Volumes might be written upon the subject of floors and their finishing, covering and care. Pine, hard and soft, maple, ash, and oak are the kinds of timber most often used in floors. Soft pine has the advantage of being least expensive. Oak is by many considered the best wood for floor uses, particularly if it is quarter-sawn. All woods darken in time if treated with oil.
Maple is preferred by those who object to the dark floors, as the closeness of its grain prevents the rapid absorption and consequent darkening by oil. The stained, painted, oiled or waxed floor partly covered by rugs is steadily growing in favor and displacing the floor covered with carpet.
There is much to be said in favor of the finished floor. It saves the tugging and pulling sometimes necessary to make the carpet fit. It simplifies very much the problem of house cleaning. Instead of that week or two in the spring and fall when all the carpets were taken up, pounded, beaten, stretched and pulled with the resulting finger and back aches, with the rug covered floor, the rugs are removed as often as need be, shaken, the floors wiped off with a damp or oiled cloth and the rugs relaid with much less expenditure of energy. The rugs are much lighter and easier to handle and the dust which accumulates under the ordinary carpet is thus dispensed with; so the rug covered floor is apt to be more sanitary. Some people object to any bare floor where there are children or elderly people. This can easily be obviated by the use of large rugs with borders of matting or filling.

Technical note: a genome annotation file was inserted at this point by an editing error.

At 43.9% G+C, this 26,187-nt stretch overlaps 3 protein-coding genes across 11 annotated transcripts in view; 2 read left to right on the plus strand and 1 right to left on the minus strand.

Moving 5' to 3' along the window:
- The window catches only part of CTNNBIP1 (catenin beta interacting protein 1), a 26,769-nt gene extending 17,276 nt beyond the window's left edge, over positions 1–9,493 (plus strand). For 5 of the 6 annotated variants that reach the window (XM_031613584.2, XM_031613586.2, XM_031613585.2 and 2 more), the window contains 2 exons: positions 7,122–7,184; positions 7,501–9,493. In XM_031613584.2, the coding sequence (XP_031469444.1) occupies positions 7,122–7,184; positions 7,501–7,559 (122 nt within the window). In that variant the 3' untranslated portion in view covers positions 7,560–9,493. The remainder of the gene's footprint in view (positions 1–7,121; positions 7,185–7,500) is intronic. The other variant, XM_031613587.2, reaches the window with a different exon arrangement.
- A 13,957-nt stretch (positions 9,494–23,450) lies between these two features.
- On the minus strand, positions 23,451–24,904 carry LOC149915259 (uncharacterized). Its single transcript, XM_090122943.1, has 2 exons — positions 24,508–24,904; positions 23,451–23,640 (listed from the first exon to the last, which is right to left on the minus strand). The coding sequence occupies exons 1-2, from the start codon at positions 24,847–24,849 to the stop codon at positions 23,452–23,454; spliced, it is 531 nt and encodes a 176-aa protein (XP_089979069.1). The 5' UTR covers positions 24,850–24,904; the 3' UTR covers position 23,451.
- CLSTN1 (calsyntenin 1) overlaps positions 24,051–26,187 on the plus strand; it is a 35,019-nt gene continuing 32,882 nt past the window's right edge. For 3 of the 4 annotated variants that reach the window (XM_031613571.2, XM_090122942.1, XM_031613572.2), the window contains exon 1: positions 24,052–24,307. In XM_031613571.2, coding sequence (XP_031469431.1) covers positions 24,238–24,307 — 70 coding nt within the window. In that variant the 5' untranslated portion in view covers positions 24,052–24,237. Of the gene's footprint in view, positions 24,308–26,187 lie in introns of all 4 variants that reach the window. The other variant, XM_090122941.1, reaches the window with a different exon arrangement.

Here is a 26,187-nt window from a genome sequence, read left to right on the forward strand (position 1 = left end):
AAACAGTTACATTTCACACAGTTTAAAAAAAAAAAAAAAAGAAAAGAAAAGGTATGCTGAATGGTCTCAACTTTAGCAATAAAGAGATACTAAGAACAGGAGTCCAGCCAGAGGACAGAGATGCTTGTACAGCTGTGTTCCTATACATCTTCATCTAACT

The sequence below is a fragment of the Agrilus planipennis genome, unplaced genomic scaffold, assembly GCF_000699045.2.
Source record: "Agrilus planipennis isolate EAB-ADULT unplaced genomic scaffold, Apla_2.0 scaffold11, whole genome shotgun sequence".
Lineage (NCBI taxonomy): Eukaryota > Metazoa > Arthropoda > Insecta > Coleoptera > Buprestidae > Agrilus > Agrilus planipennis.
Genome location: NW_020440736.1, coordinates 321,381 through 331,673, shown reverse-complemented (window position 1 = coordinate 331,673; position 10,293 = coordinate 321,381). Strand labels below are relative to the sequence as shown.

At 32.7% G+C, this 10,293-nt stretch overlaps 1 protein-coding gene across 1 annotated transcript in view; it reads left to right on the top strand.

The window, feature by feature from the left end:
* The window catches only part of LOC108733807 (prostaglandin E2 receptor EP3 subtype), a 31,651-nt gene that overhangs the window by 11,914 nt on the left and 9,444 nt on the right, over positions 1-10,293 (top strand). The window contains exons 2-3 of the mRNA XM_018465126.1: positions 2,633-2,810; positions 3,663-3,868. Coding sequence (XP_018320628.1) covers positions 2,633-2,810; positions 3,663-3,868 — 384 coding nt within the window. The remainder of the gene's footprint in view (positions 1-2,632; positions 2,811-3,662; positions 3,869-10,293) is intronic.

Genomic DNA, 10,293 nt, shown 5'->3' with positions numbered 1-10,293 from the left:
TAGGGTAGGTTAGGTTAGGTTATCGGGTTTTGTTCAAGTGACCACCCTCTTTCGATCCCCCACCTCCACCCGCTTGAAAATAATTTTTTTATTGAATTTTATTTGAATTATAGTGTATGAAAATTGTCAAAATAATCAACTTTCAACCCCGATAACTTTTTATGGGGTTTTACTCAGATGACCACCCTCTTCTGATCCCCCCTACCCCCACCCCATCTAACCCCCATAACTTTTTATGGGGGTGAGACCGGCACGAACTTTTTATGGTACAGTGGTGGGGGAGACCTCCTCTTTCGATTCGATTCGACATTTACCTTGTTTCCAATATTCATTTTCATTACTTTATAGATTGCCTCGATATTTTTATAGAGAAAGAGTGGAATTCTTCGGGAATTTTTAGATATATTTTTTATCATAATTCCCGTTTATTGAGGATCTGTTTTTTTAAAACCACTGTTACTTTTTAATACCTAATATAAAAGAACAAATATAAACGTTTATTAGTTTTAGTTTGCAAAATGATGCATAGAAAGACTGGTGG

No exact statistics can be given as to the comparative time required in caring for a room with waxed or painted floors with rugs, and one covered with carpet. The testimony of one woman who had the care of eight carpeted rooms for years, is given. After one of them had been transformed by floor finish and two rugs, she said that she would rather care for three such rooms than one carpeted one.
The question as to whether the finish shall be paint, varnish, shellac or wax must be decided by the expense and by the use of the rooms. Wax and varnish are not desirable if the floor is to be subjected to the tread of many dusty feet. The oiled or painted floor will stand the wiping with the damp cloth to remove the dust much better. A little kerosene or milk added to the water used in sponging will serve to brighten either the paint or oil.
THE UPPER HALL PLAN No. 2.
AN ATTRACTIVE HALL WITH HARDWOOD FLOORS From House in Plan No. 2, Page 62.
Before a floor is treated with varnish or wax, the pores of the porous woods are usually filled with a paste filler, which may be combined with a stain if other than natural finish is desired. This treatment brings out the grain of the wood and prevents the absorption of too much of the more expensive finish.